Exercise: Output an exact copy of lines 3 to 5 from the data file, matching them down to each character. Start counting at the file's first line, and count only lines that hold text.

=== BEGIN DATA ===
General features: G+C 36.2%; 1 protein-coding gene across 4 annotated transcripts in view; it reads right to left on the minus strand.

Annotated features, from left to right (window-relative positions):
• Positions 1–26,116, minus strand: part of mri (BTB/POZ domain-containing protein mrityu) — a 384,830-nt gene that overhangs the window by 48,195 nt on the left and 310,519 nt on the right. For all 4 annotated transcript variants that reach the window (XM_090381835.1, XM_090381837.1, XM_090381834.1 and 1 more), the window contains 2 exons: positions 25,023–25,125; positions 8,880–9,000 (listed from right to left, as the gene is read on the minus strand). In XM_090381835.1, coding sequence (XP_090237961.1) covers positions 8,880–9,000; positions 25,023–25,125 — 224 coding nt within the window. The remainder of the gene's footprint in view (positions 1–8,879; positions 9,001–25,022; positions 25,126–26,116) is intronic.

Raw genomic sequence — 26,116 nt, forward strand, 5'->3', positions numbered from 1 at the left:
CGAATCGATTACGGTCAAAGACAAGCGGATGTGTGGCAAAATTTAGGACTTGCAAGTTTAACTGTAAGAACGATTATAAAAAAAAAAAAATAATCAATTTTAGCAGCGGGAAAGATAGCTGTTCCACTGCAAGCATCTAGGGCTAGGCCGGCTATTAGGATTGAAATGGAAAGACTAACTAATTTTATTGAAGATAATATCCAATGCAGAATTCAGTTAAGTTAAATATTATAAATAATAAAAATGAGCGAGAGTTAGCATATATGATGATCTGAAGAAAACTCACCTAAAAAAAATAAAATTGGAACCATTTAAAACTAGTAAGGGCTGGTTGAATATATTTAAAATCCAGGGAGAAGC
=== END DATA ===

• Positions 1–26,116, minus strand: part of mri (BTB/POZ domain-containing protein mrityu) — a 384,830-nt gene that overhangs the window by 48,195 nt on the left and 310,519 nt on the right. For all 4 annotated transcript variants that reach the window (XM_090381835.1, XM_090381837.1, XM_090381834.1 and 1 more), the window contains 2 exons: positions 25,023–25,125; positions 8,880–9,000 (listed from right to left, as the gene is read on the minus strand). In XM_090381835.1, coding sequence (XP_090237961.1) covers positions 8,880–9,000; positions 25,023–25,125 — 224 coding nt within the window. The remainder of the gene's footprint in view (positions 1–8,879; positions 9,001–25,022; positions 25,126–26,116) is intronic.

Raw genomic sequence — 26,116 nt, forward strand, 5'->3', positions numbered from 1 at the left:
CGAATCGATTACGGTCAAAGACAAGCGGATGTGTGGCAAAATTTAGGACTTGCAAGTTTAACTGTAAGAACGATTATAAAAAAAAAAAAATAATCAATTTTAGCAGCGGGAAAGATAGCTGTTCCACTGCAAGCATCTAGGGCTAGGCCGGCTATTAGGATTGAAATGGAAAGACTAACTAATTTTATTGAAGATAATATCCAATGCAGAATTCAGTTAAGTTAAATATTATAAATAATAAAAATGAGCGAGAGTTAGCATATATGATGATCTGAAGAAAACTCACCTAAAAAAAATAAAATTGGAACCATTTAAAACTAGTAAGGGCTGGTTGAATATATTTAAAATCCAGGGAGAAGC